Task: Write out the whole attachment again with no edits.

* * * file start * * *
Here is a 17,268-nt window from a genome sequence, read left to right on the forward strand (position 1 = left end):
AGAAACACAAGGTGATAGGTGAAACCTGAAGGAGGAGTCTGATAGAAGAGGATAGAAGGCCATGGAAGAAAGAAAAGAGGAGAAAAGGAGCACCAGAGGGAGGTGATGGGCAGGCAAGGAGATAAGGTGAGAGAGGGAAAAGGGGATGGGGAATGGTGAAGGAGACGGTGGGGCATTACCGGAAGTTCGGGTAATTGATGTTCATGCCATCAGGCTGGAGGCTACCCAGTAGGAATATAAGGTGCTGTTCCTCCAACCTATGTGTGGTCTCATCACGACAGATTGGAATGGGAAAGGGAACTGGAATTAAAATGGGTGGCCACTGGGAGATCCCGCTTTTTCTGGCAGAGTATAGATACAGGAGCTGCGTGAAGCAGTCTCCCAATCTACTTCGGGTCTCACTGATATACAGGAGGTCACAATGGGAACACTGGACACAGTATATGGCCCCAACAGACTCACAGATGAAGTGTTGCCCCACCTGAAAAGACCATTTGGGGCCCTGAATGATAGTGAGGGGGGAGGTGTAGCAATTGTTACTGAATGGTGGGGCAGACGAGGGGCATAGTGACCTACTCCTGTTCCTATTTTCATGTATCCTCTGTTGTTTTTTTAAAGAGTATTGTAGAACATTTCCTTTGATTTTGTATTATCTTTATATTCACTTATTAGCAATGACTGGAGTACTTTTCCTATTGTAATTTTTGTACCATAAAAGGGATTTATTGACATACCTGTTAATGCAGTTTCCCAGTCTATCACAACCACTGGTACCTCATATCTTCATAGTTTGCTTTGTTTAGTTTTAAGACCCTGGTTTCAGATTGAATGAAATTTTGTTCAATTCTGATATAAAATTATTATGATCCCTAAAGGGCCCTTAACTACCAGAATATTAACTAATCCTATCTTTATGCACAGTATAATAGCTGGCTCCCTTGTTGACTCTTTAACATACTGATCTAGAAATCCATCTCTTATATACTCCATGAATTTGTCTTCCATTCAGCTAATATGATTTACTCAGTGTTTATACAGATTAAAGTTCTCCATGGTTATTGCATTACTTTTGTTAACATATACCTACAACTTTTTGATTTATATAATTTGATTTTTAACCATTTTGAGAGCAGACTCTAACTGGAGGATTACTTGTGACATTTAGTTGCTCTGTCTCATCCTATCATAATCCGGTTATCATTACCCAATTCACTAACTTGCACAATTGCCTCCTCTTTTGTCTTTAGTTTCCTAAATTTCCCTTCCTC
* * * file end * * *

Here is a 17,268-nt window from a genome sequence, read left to right on the forward strand (position 1 = left end):
AGAAACACAAGGTGATAGGTGAAACCTGAAGGAGGAGTCTGATAGAAGAGGATAGAAGGCCATGGAAGAAAGAAAAGAGGAGAAAAGGAGCACCAGAGGGAGGTGATGGGCAGGCAAGGAGATAAGGTGAGAGAGGGAAAAGGGGATGGGGAATGGTGAAGGAGACGGTGGGGCATTACCGGAAGTTCGGGTAATTGATGTTCATGCCATCAGGCTGGAGGCTACCCAGTAGGAATATAAGGTGCTGTTCCTCCAACCTATGTGTGGTCTCATCACGACAGATTGGAATGGGAAAGGGAACTGGAATTAAAATGGGTGGCCACTGGGAGATCCCGCTTTTTCTGGCAGAGTATAGATACAGGAGCTGCGTGAAGCAGTCTCCCAATCTACTTCGGGTCTCACTGATATACAGGAGGTCACAATGGGAACACTGGACACAGTATATGGCCCCAACAGACTCACAGATGAAGTGTTGCCCCACCTGAAAAGACCATTTGGGGCCCTGAATGATAGTGAGGGGGGAGGTGTAGCAATTGTTACTGAATGGTGGGGCAGACGAGGGGCATAGTGACCTACTCCTGTTCCTATTTTCATGTATCCTCTGTTGTTTTTTTAAAGAGTATTGTAGAACATTTCCTTTGATTTTGTATTATCTTTATATTCACTTATTAGCAATGACTGGAGTACTTTTCCTATTGTAATTTTTGTACCATAAAAGGGATTTATTGACATACCTGTTAATGCAGTTTCCCAGTCTATCACAACCACTGGTACCTCATATCTTCATAGTTTGCTTTGTTTAGTTTTAAGACCCTGGTTTCAGATTGAATGAAATTTTGTTCAATTCTGATATAAAATTATTATGATCCCTAAAGGGCCCTTAACTACCAGAATATTAACTAATCCTATCTTTATGCACAGTATAATAGCTGGCTCCCTTGTTGACTCTTTAACATACTGATCTAGAAATCCATCTCTTATATACTCCATGAATTTGTCTTCCATTCAGCTAATATGATTTACTCAGTGTTTATACAGATTAAAGTTCTCCATGGTTATTGCATTACTTTTGTTAACATATACCTACAACTTTTTGATTTATATAATTTGATTTTTAACCATTTTGAGAGCAGACTCTAACTGGAGGATTACTTGTGACATTTAGTTGCTCTGTCTCATCCTATCATAATCCGGTTATCATTACCCAATTCACTAACTTGCACAATTGCCTCCTCTTTTGTCTTTAGTTTCCTAAATTTCCCTTCCTC